UNITED STATES: The Biden administration on Monday said the U.S. aims to complete evacuations from Taliban-controlled Afghanistan by an August 31 withdrawal deadline – as calls grow from allies to extend it.
The Pentagon said it was not yet at the point to seek a change, though the U.K., France and Germany will step up pressure at a virtual G7 summit.
The Taliban told the BBC that any extension would violate an agreed deal.
Within the next 24 hours, U.S. President Joe Biden is expected to decide on whether to extend the timeline for withdrawal, Reuters news agency reports.
Responding to questions about the August 31 deadline, National Security Advisor Jake Sullivan said at a White House news conference: “Ultimately, it will be the president’s decision how these proceeds, no one else’s. The president believes we are making substantial progress. Dozens of flights, thousands – now tens of thousands of people evacuated from the country. We believe today will be an efficient and effective day and tomorrow and the next day as well.”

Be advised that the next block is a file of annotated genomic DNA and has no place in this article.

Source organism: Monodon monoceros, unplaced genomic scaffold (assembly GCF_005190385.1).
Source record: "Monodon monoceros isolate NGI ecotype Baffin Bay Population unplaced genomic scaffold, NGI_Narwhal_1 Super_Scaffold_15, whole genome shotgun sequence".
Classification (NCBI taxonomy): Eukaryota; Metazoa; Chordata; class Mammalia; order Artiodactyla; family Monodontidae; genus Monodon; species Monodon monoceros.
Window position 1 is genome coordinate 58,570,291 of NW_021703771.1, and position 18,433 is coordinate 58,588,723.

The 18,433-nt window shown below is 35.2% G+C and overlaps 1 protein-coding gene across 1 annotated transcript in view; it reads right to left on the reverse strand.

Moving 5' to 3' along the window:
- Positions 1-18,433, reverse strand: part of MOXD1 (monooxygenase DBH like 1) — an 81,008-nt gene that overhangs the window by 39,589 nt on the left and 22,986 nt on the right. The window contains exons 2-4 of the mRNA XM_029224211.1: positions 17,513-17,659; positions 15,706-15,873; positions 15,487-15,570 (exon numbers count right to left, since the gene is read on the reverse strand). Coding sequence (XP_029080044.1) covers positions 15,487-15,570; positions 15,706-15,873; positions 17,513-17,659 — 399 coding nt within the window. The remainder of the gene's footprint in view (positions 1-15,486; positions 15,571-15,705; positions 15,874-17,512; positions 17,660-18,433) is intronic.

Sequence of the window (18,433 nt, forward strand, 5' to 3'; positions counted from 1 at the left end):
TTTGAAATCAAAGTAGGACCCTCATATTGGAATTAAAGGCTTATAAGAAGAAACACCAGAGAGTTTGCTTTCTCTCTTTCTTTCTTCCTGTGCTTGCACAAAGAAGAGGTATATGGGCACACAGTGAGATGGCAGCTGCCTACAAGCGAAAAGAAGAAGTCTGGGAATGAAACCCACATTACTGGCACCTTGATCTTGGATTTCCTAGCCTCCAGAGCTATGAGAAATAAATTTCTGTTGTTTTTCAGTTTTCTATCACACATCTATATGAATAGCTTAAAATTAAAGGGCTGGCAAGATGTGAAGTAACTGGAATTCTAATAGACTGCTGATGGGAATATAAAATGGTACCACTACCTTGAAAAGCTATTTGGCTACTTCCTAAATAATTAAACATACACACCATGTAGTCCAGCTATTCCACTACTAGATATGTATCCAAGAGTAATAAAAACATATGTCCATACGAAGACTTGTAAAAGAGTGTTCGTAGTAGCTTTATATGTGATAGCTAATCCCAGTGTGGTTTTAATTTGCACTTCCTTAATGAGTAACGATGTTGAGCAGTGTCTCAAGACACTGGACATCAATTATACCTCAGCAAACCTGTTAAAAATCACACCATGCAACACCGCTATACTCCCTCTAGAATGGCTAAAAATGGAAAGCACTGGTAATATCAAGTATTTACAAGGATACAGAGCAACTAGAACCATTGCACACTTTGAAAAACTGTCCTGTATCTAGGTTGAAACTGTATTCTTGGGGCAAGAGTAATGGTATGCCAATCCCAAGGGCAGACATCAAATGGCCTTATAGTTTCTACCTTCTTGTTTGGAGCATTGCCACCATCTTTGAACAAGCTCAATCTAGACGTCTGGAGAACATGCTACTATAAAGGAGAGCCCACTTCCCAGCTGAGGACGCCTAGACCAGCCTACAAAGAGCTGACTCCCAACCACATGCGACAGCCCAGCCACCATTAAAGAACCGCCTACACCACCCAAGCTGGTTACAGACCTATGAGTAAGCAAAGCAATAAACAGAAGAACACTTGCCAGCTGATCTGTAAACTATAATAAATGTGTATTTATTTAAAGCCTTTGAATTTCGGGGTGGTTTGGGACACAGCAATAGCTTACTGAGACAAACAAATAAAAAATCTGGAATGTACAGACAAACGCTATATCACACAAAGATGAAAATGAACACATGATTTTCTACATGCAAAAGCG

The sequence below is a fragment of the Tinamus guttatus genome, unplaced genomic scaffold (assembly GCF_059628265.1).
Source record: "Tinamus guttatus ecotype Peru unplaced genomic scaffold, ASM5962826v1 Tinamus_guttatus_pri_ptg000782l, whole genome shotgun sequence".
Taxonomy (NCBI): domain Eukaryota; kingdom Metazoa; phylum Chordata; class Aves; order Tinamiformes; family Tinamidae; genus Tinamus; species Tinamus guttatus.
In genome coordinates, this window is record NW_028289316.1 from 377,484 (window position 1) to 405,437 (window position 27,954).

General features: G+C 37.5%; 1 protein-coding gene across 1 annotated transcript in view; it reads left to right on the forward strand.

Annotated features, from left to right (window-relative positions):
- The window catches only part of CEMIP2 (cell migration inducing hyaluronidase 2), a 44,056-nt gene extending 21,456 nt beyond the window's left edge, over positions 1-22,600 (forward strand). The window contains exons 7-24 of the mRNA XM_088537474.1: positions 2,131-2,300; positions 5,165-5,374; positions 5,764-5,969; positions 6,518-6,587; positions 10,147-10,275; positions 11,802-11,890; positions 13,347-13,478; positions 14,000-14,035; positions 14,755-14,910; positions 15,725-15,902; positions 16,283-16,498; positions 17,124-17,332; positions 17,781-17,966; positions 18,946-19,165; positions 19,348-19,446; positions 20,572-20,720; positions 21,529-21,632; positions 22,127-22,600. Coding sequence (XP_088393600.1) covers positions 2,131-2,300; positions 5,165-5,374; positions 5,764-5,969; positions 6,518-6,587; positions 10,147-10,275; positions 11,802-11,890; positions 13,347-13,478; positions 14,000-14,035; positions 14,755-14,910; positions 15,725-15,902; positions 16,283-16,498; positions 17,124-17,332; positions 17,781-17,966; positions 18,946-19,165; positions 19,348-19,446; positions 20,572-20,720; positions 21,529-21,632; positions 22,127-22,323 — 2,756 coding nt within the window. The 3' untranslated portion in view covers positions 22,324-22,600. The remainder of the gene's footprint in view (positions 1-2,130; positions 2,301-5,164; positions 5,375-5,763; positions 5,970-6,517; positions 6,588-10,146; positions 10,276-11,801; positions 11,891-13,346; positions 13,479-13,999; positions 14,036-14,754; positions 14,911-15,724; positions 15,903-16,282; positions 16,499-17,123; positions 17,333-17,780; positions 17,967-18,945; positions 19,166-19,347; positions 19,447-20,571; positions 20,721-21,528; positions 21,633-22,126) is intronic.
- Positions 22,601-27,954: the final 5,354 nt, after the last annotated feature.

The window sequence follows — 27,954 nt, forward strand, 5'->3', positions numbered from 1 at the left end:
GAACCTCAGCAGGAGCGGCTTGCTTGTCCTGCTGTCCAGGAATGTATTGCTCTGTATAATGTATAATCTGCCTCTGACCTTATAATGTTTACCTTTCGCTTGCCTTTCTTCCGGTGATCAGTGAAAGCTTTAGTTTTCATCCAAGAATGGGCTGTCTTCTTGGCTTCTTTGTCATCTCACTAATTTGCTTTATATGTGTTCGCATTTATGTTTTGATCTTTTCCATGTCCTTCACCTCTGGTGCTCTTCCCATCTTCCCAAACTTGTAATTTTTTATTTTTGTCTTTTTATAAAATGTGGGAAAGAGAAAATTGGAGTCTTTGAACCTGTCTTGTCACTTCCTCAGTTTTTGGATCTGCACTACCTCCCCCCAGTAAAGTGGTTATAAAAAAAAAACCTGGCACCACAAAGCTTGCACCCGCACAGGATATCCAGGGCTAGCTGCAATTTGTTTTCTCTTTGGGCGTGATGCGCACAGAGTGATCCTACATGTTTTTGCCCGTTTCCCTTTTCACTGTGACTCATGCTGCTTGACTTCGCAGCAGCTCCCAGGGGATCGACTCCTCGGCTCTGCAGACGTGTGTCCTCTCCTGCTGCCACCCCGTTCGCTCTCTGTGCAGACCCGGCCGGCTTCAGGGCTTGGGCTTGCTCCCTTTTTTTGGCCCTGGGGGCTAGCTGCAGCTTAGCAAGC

Since the Taliban took over Kabul and toppled the Afghan government more than a week ago, the U.S. has scrambled to evacuate American citizens, Afghans who assisted the American military, and others who could face retribution from the terrorist group.
At the Pentagon, Defense Department Press Secretary John Kirby told reporters they have seen the public statements by the Taliban spokesman about their views on August 31. “I think we all understand that view,” he said.
“The focus is on trying to do this as best we can by the end of the month,” though both administration officials didn’t rule out the possibility of staying longer if necessary.
Meanwhile, the U.S. allies think the deadline needs to be extended amid security threats and chaos in Kabul.
The U.K. has said that any foreign military presence at Kabul airport would not be able to continue without the U.S. troops.
French Foreign Minister Jean-Yves Le Drian told reporters “additional time is needed”, while UK Defense Minister Ben Wallace hopes the U.S. will extend its timeline “even by a day or two”.
On the other hand, Taliban spokesman Suhail Shaheen had earlier told the BBC that people would still be able to leave on commercial flights after the deadline.
He said: “We are not putting hurdles in their way if they have a passport issued – they can go on commercial flights at any time. We want them to stay in the country but if they intend to go, they can.”